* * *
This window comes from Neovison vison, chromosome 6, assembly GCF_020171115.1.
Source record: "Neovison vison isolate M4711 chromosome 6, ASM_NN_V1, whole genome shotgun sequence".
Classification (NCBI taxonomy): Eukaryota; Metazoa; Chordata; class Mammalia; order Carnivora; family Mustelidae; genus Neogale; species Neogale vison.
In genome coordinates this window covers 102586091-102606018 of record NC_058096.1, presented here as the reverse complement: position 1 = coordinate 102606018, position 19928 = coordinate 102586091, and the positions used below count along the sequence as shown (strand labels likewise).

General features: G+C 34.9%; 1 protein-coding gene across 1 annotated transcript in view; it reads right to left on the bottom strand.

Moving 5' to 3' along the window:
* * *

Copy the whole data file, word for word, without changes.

This window comes from Neovison vison, chromosome 6, assembly GCF_020171115.1.
Source record: "Neovison vison isolate M4711 chromosome 6, ASM_NN_V1, whole genome shotgun sequence".
Classification (NCBI taxonomy): Eukaryota; Metazoa; Chordata; class Mammalia; order Carnivora; family Mustelidae; genus Neogale; species Neogale vison.
In genome coordinates this window covers 102586091-102606018 of record NC_058096.1, presented here as the reverse complement: position 1 = coordinate 102606018, position 19928 = coordinate 102586091, and the positions used below count along the sequence as shown (strand labels likewise).

General features: G+C 34.9%; 1 protein-coding gene across 1 annotated transcript in view; it reads right to left on the bottom strand.

Moving 5' to 3' along the window: